Typically when you sit down to do a game, there are a lot more good ideas
than you could possibly ship in a product. Not that you can't do them all,
but you shouldn't do them all--each "new" thing you want to add will burden
the project with risk--schedule, technology, etc. During the development you
go through an editing stage, where a lot of good ideas are put into the
"Data Disk" shelf, awaiting the time to complete them. Under the Ice was
one of those things. It combined a technical challage (visualizing the ice
effect) with a whole group of tactical operations in one convenient module.
Seemed a "no-brainer" to hold this for the follow-on.
General Characteristics, Arleigh Burke Class
- Builders: Bath Iron Works, Ingalls Shipbuilding
- Power Plant: Four General Electric LM 2500-30 gas turbines; two shafts, 100,000 total shaft horsepower.
- Length: 466 feet (142 meters)
- Beam: 59 feet (18 meters)
- Displacement: 8,300 tons (7,470 metric tons) full load
- Speed: 31 knots (35.7 mph, 57.1 kph)
- Aircraft: None. LAMPS III electronics installed on landing deck for coordinated DDG 51/helo ASW operations
Csim: What is involved in the design of this new campaign that made it wise to
separate it from the original product?
Paul: See above-- the technical risk, the calendar risk, add to that the large
number of missions that we would want to do if we had that technology done.
Csim: Are Sonalysts involved in this new campaign also?
Paul: 100% Sonalysts is the designer and developer for the Jane's Naval line
right now. They have expertise that no other developer has. We want to
build a variety of titles with them.
Csim: Tell us about the campaign itself. What is the political background. How is
the campaign executed?
Paul: The basic flow is similar to the original 688. We have not decided to do a
dynamic campaign in 688, it is a huge sink for play balance, and in my
opinion the missions presented are not well tuned. Yes they are replayable,
and that is a big advantage. They are, again in my opinion, not as fun,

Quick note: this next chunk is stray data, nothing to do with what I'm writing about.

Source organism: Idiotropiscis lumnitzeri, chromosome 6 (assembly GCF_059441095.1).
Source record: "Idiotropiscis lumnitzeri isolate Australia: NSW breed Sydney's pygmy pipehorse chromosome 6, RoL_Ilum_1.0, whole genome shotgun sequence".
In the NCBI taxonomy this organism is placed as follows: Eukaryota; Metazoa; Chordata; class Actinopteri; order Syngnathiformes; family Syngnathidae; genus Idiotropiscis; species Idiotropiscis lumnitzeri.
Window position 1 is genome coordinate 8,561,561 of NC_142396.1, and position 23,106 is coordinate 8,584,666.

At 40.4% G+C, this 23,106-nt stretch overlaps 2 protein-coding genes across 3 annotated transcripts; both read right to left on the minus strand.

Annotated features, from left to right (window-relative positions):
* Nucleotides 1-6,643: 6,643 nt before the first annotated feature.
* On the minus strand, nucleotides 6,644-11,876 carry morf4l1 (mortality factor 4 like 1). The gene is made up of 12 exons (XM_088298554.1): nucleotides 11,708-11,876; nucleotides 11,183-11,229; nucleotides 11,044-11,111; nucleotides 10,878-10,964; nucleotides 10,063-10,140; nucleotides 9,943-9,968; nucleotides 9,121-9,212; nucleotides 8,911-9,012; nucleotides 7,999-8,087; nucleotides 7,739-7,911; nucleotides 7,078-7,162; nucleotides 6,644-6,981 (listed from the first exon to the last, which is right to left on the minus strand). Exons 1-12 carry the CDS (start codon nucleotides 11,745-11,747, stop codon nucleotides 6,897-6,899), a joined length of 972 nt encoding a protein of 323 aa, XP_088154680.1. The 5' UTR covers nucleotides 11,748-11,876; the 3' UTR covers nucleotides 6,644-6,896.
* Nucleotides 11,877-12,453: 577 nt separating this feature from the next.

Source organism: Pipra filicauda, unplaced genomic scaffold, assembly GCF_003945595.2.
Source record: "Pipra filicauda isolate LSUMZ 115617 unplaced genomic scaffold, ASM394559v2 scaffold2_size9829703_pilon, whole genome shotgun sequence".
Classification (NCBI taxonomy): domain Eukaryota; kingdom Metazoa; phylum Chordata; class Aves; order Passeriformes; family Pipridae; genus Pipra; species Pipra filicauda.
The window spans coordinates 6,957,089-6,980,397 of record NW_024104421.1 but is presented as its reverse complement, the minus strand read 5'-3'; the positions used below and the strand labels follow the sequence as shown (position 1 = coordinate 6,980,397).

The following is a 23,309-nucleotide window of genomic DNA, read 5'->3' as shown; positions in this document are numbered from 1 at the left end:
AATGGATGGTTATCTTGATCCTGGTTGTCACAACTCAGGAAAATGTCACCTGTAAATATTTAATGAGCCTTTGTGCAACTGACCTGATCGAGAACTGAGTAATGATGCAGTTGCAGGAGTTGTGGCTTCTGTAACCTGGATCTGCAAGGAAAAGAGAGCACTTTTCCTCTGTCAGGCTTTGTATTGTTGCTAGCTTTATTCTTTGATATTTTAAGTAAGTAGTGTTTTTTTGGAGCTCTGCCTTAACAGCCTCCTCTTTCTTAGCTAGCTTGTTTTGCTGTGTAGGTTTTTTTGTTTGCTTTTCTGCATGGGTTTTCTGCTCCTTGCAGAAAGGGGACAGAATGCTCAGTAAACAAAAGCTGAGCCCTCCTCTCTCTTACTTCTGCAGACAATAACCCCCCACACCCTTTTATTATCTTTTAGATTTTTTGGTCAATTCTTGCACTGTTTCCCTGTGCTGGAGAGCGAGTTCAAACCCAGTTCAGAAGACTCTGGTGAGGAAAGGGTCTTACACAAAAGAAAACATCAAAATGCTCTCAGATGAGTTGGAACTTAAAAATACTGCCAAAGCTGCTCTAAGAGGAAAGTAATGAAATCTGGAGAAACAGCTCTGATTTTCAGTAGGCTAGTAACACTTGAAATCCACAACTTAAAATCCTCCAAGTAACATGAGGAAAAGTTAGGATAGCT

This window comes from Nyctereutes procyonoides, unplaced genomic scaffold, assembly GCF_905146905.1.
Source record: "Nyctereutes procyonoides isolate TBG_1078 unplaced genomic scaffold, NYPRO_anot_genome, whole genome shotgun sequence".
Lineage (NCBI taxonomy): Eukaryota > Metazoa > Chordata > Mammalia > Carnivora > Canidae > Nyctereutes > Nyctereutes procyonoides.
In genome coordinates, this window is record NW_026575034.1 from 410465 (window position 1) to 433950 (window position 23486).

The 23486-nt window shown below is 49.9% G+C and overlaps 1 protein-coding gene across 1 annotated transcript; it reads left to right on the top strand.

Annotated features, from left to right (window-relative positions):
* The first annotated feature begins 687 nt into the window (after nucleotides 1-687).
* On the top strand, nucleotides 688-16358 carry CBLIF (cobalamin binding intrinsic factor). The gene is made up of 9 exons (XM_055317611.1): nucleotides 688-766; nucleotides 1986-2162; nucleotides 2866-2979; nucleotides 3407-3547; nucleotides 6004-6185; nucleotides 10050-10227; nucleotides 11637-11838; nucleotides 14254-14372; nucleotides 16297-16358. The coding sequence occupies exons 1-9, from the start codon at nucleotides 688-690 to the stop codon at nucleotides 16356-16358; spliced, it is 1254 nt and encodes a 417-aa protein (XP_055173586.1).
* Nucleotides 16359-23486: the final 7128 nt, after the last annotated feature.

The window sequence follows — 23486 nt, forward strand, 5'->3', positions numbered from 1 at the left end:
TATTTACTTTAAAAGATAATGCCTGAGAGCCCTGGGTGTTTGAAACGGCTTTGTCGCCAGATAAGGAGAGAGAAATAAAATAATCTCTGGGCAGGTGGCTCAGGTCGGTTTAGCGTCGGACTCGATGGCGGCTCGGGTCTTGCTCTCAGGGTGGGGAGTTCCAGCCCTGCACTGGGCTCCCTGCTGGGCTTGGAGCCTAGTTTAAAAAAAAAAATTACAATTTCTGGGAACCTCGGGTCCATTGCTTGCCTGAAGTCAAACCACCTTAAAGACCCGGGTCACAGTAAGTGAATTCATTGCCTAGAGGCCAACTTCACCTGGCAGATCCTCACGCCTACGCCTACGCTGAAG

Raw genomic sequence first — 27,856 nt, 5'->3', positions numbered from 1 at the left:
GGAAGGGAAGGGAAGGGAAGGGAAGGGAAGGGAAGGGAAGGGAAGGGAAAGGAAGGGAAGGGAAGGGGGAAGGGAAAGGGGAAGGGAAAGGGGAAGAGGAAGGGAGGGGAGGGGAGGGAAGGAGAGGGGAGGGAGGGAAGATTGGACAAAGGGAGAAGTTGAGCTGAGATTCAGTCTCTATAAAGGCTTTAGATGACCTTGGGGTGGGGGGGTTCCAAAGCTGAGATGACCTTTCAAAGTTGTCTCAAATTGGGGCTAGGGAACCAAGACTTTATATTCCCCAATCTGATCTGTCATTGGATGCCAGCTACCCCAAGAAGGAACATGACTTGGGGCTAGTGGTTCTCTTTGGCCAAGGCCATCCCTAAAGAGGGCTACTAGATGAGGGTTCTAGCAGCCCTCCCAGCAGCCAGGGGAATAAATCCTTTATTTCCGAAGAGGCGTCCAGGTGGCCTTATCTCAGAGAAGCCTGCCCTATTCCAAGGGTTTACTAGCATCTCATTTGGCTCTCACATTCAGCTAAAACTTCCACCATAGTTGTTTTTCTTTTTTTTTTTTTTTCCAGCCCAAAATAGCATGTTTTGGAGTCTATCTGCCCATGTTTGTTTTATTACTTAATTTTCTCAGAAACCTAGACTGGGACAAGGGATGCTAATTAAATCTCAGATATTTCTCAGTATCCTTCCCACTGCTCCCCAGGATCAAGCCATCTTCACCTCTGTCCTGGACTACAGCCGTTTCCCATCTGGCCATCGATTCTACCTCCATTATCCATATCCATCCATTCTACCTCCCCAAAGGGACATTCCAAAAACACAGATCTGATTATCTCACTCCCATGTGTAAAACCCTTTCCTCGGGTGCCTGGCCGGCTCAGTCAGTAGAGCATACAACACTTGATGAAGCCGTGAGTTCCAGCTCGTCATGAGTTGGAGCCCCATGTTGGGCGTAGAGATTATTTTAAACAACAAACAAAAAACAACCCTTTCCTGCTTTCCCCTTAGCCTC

they seem mechanical. I know I differ from a lot of players on this
subject, and we have created a number of behaviors which will address the
replayability issue, plus the multiplayer game allows users to design
scenarios and play with each other, and that of course is infinitely
As for the politcal background, we are extending the political
situation directly from 688. I don't want to go into details, but we
deliberately left out under the ice missions from 688 because we knew we were
doing them in the campaign disk.
Csim: What about difficulty level overall. Is the AI for this campaign identical
Paul: Sonalysts has extended the AI with particular attention to behaviors that
will increase replayability. As far as difficulty, the missions are about
the same in difficulty, but since they will be different each play-through
you will not be able to anticipate what is going to happen. Overall it will
Csim: Will we see a new enemy sub type in the under ice campaign?
Paul: We're not sure. It's not too difficult, and it is more appropriate for this
Csim: What other enhancements will we see to the 688 engine in this campaign?
Paul: A new graphics renderer, more objects, 3D hardware support top the list.
Csim: Everyone who pilots the 688I knows by now that there is a fantastic surface